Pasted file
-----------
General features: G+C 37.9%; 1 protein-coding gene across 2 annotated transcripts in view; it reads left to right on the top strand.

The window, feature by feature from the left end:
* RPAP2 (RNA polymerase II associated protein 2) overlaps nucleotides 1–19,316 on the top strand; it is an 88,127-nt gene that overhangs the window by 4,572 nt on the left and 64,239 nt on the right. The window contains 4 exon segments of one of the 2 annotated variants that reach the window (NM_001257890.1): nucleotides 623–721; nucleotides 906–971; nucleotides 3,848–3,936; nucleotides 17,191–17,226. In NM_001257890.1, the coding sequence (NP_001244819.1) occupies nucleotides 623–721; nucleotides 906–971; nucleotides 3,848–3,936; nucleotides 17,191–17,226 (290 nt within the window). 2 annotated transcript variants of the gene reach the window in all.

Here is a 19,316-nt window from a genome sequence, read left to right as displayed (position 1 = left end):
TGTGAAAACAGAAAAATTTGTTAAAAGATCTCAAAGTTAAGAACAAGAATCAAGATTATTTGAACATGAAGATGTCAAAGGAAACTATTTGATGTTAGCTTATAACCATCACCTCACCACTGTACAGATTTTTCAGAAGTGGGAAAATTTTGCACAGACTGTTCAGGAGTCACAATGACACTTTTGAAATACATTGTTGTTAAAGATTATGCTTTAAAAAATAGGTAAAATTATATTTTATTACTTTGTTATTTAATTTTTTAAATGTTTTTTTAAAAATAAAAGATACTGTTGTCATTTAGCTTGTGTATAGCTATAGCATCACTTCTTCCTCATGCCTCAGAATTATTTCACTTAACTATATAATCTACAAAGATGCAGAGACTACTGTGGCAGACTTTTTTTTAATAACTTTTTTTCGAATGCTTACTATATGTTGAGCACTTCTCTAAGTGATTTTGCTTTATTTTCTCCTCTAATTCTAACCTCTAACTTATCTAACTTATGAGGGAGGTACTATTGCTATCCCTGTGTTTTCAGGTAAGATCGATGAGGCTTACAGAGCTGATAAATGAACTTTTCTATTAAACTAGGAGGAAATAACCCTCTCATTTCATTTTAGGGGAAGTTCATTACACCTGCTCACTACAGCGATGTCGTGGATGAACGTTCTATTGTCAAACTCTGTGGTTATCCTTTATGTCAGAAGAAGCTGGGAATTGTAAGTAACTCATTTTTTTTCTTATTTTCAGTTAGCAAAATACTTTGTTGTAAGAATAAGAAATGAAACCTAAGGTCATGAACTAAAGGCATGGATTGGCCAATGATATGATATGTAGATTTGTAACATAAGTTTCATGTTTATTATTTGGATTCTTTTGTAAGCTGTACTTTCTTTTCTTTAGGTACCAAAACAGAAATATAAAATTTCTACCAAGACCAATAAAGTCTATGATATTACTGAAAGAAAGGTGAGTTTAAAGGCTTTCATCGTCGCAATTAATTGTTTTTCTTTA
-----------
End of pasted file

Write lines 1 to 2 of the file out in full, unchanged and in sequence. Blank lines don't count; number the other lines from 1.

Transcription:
General features: G+C 37.9%; 1 protein-coding gene across 2 annotated transcripts in view; it reads left to right on the top strand.

The window, feature by feature from the left end: